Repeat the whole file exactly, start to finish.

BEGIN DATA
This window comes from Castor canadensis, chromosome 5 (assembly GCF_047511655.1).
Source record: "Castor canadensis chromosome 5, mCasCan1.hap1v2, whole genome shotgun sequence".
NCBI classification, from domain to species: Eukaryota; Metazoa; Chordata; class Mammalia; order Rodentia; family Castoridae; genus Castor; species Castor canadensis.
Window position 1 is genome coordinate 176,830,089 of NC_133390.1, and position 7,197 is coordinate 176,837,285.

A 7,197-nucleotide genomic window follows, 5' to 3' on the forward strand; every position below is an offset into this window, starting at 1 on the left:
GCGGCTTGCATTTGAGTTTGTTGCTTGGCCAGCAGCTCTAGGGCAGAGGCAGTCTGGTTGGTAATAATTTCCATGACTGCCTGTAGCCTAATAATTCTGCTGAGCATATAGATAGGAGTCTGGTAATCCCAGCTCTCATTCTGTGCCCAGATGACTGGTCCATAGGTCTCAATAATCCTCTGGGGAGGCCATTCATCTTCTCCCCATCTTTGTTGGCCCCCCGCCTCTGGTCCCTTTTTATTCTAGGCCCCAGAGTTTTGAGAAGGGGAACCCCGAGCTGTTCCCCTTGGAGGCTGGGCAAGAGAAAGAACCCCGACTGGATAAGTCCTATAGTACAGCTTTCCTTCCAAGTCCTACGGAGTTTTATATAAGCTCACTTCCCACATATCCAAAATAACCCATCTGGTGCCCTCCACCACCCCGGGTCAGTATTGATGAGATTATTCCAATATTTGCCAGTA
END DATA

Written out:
This window comes from Castor canadensis, chromosome 5 (assembly GCF_047511655.1).
Source record: "Castor canadensis chromosome 5, mCasCan1.hap1v2, whole genome shotgun sequence".
NCBI classification, from domain to species: Eukaryota; Metazoa; Chordata; class Mammalia; order Rodentia; family Castoridae; genus Castor; species Castor canadensis.
Window position 1 is genome coordinate 176,830,089 of NC_133390.1, and position 7,197 is coordinate 176,837,285.

A 7,197-nucleotide genomic window follows, 5' to 3' on the forward strand; every position below is an offset into this window, starting at 1 on the left:
GCGGCTTGCATTTGAGTTTGTTGCTTGGCCAGCAGCTCTAGGGCAGAGGCAGTCTGGTTGGTAATAATTTCCATGACTGCCTGTAGCCTAATAATTCTGCTGAGCATATAGATAGGAGTCTGGTAATCCCAGCTCTCATTCTGTGCCCAGATGACTGGTCCATAGGTCTCAATAATCCTCTGGGGAGGCCATTCATCTTCTCCCCATCTTTGTTGGCCCCCCGCCTCTGGTCCCTTTTTATTCTAGGCCCCAGAGTTTTGAGAAGGGGAACCCCGAGCTGTTCCCCTTGGAGGCTGGGCAAGAGAAAGAACCCCGACTGGATAAGTCCTATAGTACAGCTTTCCTTCCAAGTCCTACGGAGTTTTATATAAGCTCACTTCCCACATATCCAAAATAACCCATCTGGTGCCCTCCACCACCCCGGGTCAGTATTGATGAGATTATTCCAATATTTGCCAGTA